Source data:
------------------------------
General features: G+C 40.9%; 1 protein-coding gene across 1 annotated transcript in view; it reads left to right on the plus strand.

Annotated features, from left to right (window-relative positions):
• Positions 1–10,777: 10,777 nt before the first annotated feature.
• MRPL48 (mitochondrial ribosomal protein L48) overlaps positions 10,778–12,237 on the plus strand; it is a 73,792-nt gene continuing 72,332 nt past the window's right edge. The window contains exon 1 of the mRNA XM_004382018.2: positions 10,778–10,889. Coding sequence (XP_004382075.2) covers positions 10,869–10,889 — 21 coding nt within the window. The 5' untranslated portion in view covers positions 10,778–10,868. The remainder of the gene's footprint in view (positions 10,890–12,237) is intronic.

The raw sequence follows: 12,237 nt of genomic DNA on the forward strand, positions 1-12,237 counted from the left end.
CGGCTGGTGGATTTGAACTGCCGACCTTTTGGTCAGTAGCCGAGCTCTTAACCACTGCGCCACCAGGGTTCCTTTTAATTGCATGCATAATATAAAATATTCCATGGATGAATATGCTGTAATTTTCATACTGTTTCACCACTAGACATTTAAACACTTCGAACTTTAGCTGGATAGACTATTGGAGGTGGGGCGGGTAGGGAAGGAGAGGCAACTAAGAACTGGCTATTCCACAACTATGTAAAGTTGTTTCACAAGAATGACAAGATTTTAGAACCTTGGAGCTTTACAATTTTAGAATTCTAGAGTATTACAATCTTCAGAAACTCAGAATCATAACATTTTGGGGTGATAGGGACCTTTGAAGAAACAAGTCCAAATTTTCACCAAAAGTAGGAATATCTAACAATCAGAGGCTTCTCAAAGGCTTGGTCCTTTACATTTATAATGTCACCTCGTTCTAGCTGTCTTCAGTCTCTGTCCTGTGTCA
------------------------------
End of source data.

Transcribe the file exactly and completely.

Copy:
General features: G+C 40.9%; 1 protein-coding gene across 1 annotated transcript in view; it reads left to right on the plus strand.

Annotated features, from left to right (window-relative positions):
• Positions 1–10,777: 10,777 nt before the first annotated feature.
• MRPL48 (mitochondrial ribosomal protein L48) overlaps positions 10,778–12,237 on the plus strand; it is a 73,792-nt gene continuing 72,332 nt past the window's right edge. The window contains exon 1 of the mRNA XM_004382018.2: positions 10,778–10,889. Coding sequence (XP_004382075.2) covers positions 10,869–10,889 — 21 coding nt within the window. The 5' untranslated portion in view covers positions 10,778–10,868. The remainder of the gene's footprint in view (positions 10,890–12,237) is intronic.

The raw sequence follows: 12,237 nt of genomic DNA on the forward strand, positions 1-12,237 counted from the left end.
CGGCTGGTGGATTTGAACTGCCGACCTTTTGGTCAGTAGCCGAGCTCTTAACCACTGCGCCACCAGGGTTCCTTTTAATTGCATGCATAATATAAAATATTCCATGGATGAATATGCTGTAATTTTCATACTGTTTCACCACTAGACATTTAAACACTTCGAACTTTAGCTGGATAGACTATTGGAGGTGGGGCGGGTAGGGAAGGAGAGGCAACTAAGAACTGGCTATTCCACAACTATGTAAAGTTGTTTCACAAGAATGACAAGATTTTAGAACCTTGGAGCTTTACAATTTTAGAATTCTAGAGTATTACAATCTTCAGAAACTCAGAATCATAACATTTTGGGGTGATAGGGACCTTTGAAGAAACAAGTCCAAATTTTCACCAAAAGTAGGAATATCTAACAATCAGAGGCTTCTCAAAGGCTTGGTCCTTTACATTTATAATGTCACCTCGTTCTAGCTGTCTTCAGTCTCTGTCCTGTGTCA